Tim Scott's history lesson on Frederick Douglass

Ken Blackwell is Senior Fellow, Family Empowerment at Family Research Council. This article appeared in WORLD Magazine on June 26, 2013.

A video produced by the Republican National Committee is making the rounds, but it could have easily been the work of Democrats, Libertarians, or even the Tea Party. In it Sen. Tim Scott (R-S.C.) reads from the writings of the great 19th century abolitionist Frederick Douglass (see below).

Observing Senate tradition, the freshman, who recently moved to the upper chamber by appointment with the resignation of Sen. Jim DeMint, has not sought to grab the limelight. With this video, Scott has nonetheless chosen to make his debut in a most constructive and honorable way, introducing many young Americans to one of the greatest success stories in our history.

Every student knows-or should know-how Abraham Lincoln rose from a humble birth in a dirt-floor log cabin on the Kentucky frontier to become the nation's highest magistrate. At least Lincoln was born free. He knew both his parents. He had a name and a stake, however tenuous, in the new American republic.

While Lincoln was still a toddler, thousands of young Kentuckians joined the army to fight the British and their Indian allies in what became known as the War of 1812. Soon after the end of that war, young Frederick Douglass was born on Maryland's Eastern Shore, where memories of the British invasion were still fresh.

But the violence in Douglass' life was almost all directed at enslaved Americans. When he was a teenager, he was sent to a vicious white man named Covey, who was known as a "Negro breaker," to be beaten into obedience. Instead, Douglass broke Covey. Ever after, Douglass' chest swelled with pride as he said, "It was my resurrection as a man."

Douglass was never broken. A kindly woman opened up the world of books to him. Learning this, her husband flew into a fit. "Reading will ruin the best [expletive deleted] in the world," he raged. Too late. Douglass devoured every book he could find. He learned then what every young American should know now: Reading sets you free.

He then fled north to Massachusetts, where he adopted the surname Douglassfrom the heroic novels of Sir Walter Scott. Soon he was recruited by the Anti-Slavery Society and wrote a bestselling book, Narrative of the Life of Frederick Douglass.It's important to note that hundreds of thousands in England, Europe, and throughout the American North read this astonishing book before they'd ever heard the name of Abraham Lincoln.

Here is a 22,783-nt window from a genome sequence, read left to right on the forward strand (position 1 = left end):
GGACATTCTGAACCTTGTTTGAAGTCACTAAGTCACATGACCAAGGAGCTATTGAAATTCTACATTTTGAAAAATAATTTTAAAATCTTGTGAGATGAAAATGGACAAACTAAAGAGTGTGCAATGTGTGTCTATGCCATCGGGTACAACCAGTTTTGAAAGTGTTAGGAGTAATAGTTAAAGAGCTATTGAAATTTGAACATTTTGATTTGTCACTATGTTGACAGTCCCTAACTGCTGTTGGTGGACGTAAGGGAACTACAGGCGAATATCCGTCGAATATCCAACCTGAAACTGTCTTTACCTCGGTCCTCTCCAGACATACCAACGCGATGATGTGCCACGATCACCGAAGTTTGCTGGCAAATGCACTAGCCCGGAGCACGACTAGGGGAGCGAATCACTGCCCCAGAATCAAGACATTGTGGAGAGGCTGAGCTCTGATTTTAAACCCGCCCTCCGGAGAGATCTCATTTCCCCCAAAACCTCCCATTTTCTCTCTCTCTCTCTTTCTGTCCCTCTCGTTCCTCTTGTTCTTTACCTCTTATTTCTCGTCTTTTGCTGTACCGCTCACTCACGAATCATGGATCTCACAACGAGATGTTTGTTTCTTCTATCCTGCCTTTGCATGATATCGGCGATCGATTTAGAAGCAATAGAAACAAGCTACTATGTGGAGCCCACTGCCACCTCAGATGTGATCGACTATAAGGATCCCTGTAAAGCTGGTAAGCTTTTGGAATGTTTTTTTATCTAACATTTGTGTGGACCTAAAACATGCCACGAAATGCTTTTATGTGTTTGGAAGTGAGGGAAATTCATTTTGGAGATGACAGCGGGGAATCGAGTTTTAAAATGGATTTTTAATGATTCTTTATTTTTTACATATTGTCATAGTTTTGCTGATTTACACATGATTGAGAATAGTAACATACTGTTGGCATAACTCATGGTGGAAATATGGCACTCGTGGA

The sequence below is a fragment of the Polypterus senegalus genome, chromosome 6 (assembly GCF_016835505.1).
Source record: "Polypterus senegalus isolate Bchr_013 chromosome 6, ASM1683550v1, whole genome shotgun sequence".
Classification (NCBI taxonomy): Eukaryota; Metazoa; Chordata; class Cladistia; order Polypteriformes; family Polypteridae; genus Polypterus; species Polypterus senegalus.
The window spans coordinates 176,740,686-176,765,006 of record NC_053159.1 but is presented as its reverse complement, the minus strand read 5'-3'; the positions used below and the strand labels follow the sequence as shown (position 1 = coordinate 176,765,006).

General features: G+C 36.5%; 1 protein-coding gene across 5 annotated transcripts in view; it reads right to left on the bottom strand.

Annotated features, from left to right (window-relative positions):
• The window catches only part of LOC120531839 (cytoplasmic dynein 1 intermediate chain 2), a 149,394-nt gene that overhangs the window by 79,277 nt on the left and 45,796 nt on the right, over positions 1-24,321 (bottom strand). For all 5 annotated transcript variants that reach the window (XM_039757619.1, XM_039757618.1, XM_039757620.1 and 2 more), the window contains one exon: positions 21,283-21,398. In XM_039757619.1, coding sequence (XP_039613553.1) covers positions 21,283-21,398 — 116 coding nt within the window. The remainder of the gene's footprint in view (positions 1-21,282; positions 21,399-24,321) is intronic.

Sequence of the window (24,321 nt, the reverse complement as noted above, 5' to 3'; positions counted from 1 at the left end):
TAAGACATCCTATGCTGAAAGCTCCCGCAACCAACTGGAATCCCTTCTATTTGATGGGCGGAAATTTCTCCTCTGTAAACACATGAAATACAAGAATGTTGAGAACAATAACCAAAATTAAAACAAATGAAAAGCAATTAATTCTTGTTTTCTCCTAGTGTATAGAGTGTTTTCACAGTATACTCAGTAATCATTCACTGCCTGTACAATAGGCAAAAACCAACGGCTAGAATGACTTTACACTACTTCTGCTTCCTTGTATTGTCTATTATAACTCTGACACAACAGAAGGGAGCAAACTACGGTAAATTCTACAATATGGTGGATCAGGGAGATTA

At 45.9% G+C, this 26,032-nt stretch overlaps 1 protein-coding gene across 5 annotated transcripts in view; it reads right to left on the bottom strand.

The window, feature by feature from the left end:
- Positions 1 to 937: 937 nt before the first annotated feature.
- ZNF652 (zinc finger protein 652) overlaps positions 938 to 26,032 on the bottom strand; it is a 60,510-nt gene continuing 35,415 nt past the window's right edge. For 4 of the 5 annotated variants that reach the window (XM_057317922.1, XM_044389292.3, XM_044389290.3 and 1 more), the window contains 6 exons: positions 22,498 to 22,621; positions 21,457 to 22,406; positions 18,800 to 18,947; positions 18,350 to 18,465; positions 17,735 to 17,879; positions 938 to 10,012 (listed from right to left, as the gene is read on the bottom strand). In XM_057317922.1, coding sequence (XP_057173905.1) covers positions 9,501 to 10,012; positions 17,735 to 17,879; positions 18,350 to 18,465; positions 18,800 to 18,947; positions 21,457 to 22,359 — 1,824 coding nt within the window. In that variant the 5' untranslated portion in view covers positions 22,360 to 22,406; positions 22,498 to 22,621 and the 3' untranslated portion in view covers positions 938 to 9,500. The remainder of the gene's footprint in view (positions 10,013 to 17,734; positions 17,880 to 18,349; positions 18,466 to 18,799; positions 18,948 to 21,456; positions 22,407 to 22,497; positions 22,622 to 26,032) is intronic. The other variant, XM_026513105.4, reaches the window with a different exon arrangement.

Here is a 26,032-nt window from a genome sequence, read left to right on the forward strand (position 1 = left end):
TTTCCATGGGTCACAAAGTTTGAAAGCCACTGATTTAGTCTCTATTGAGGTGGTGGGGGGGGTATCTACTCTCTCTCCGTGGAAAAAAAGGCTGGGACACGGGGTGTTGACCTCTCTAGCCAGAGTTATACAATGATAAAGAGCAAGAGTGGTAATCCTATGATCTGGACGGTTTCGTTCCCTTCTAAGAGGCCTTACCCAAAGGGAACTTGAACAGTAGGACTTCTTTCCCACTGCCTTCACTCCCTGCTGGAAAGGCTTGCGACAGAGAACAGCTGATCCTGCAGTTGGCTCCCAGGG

Always grateful to William Lloyd Garrison and his white abolitionist colleagues for the opportunities they gave him, Douglass nevertheless soon realized that their kindness was a new form of bondage. "He who would be free must strike the first blow," Douglass wrote. For him that meant striking out on his own as an editor, orator, and activist.

Douglass rejected the Garrisonians' woefully impractical program of moral castigation combined with pacifism and complete avoidance of politics. They burned copies of the Constitution, calling it a "a covenant with death and an agreement with hell."

Douglass argued that the Declaration of Independence and the Constitution, rightly construed, were great charters of freedom. Not a word of the Constitution would have to be changed if slaveholders could be persuaded or pressed into freeing their slaves.

When Lincoln was elected president on a "no extension of slavery" platform, Douglass saw a ray of hope. When the South seceded, Douglass insisted that this new Civil War must be an abolition war, with slavery as the cause of the war and slavery not surviving to threaten the Union again.

Throughout many bloody months, Douglass loudly and insistently prodded and pressed President Lincoln. He conducted what we call "The Douglass-Lincoln Debates" on a range of issues. In every instance, Lincoln moved towardthe Douglass position and not vice versa. As Douglass cried, "Now!" Abraham Lincoln said, "Soon."

The Douglass-Lincoln cooperation resulted in the greatest political reform in American history. It's a story of two great men, born to poverty but raised to power and influence by the respect of their fellow Americans, black and white.

This is a great story as we approach our 237th Independence Day. Frederick Douglass was right to ask the white citizens of Rochester, N.Y., with some asperity in 1852, "What to the slave is your Fourth of July?"

In just 13 years, he had his answer. He lived see his friend Lincoln tell a crowd of freedmen in liberated Richmond: "You are free, free as air. You may take the word 'slave' and trample it underfoot."

Thanks, Sen. Tim Scott, for reminding us of this great American freedom story.